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For Todd Howard, making games at Bethesda is a bit like playing jazz

Bethesda Game Studios director Todd Howard took the stage today at DICE 2016 in Las Vegas to chat a bit about how the studio goes about making games like Skyrim and Fallout 4.

Bethesda Game Studios director Todd Howard took the stage today at DICE 2016 in Las Vegas to chat a bit about how the studio makes games like Skyrim and Fallout 4.

“One of the things that's good about us, there’s just over 120 people on the tem, and they’ve all been doing it for a very long time. Someone in the office once compared it to like, playing jazz,” Howard said, in conversation with comedian and moderator Pete Holmes.

“We’ve been doing this, a lot of us, together for 10-plus years. Everyone being able to make the world, and us being all on the same page, is what makes it possible for us to make that much content. We get a consistent tone and experience.”

This bit of Howard’s conversation is especially notable in the wake of game designer Zak McClendon’s November paean to the studio’s (relatively) small, experienced team of game makers.

He was pushing back against common complaints about bugs in Bethesda Game Studios’ recently-released Fallout 4 by arguing that, for better or worse, the studio’s structure and ambition make it uniquely capable of making sprawling open-world, open-ended games.

At DICE today, Howard echoed McClendon's argument by painting Bethesda Game Studios as an environment where developers are typically experienced and (comparatively) autonomous.

Celebrating old hands, working in harmony

“What I think makes us unique in what we do...we don’t have to manage ourselves a lot. People know what they’re doing,” Howard said. “We have so many people, who have done this together for so long, that we can start expanding more than we traditionally would have done. We opened that studio in Montreal recently, and we’re doing other stuff there, mobile things.”

Those “mobile things” presumably include the studio’s upcoming Elder Scrolls Legends digital card game. Bethesda’s further expansion into mobile development is directly inspired by the standout success of its debut mobile game Fallout Shelter, which shook things up at the studio after its surprise launch last year

“We did the mobile game for Fallout. And that hit 4 billion sessions. That is the most played Fallout game of all Fallout games, combined,” Howard told Holmes, suggesting that the spread of mobile devices has made playing (mobile) games a common, popular part of peoples’ lives. “We wanted to do something smaller that wasn’t this big 3 or 4 year thing...and it exploded.”

Though Howard enthused at length about the broadening availability and acceptance of games (“How lucky are we to do this, everyone who makes games...this is important to peoples’ lives,”) he also acknowledged that Bethesda is aware of how its games can often seem intimimidatingly large and complex to new players. Sometimes, that’s on purpose. Sometimes it isn’t.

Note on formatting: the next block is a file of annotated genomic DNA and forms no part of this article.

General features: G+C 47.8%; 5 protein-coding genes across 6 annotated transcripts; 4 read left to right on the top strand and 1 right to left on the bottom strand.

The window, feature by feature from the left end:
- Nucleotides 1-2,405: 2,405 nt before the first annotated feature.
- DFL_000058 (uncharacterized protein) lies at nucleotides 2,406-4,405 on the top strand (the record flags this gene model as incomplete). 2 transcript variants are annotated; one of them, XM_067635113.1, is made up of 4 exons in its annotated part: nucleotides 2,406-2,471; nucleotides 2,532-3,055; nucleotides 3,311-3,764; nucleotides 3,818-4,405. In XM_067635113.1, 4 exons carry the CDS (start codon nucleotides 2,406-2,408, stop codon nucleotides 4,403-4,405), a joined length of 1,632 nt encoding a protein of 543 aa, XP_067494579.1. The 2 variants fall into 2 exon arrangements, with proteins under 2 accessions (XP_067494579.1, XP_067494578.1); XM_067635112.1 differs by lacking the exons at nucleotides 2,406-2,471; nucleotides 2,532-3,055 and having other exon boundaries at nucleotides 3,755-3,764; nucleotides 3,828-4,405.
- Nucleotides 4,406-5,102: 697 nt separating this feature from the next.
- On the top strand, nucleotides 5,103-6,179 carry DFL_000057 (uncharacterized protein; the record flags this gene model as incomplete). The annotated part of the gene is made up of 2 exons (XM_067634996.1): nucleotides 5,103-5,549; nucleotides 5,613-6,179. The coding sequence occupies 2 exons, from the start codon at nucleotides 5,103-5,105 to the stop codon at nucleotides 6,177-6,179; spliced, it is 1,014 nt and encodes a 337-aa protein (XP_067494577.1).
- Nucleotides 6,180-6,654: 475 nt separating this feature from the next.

The ups and downs of approachability in game design

“We can be better about giving you a tutorial, there’s some intimidation,” said Howard. “But the payoff is when you break through it, you feel like ‘I get it now.’ Your character gets it now.”

Howard suggests players’ early moments with your game, when they’re coming to grips with the systems and the story, are a prime opportunity to foster empathy with the world and its characters. Given that he’s spent the lion’s share of his career working on first-person immersive role-playing games, this is perhaps unsurprising.

“This happens in all games, and we push it more in Fallout, where you’re uncomfortable for a time. And then you get killed. And then you get comfortable, and you get used to that world. And that’s what happens to your character as well,” said Howard. “As long as [players] have the tools to deal with it, and they’re learning….we have enough avenues in our games where they can self-direct. That’s what’s great about games too, is they’re not just a linear ride.”

Pressed on how, exactly, the development team decides where to make cuts when building a game like Fallout 4, Howard suggested that Bethesda has struggled with trying to compare game systems and features to similar features in other games focused on those specific areas -- first-person shooting, for example. 

"I think we've had some really good successes with that balance, and some areas where we could do a lot better," Howard acknowledged. He also acknowledged that, even with an experienced team, Bethesda Game Studios gets quite hectic in the final stretch of a game's development -- for better and for worse.

"The last year of a project, call it crunch time or whatever, you’re spending a lot of time together. And I think this happens to everybody who spends a lot of time in theri games, the game itself becomes this...entity," said Howard. "Not like a child, but you talk about it like its a thing with its own personality, not a product. And if I cast back, I spent more time with Elder Scrolls and Fallout than anybody in my family, anybody in my life."

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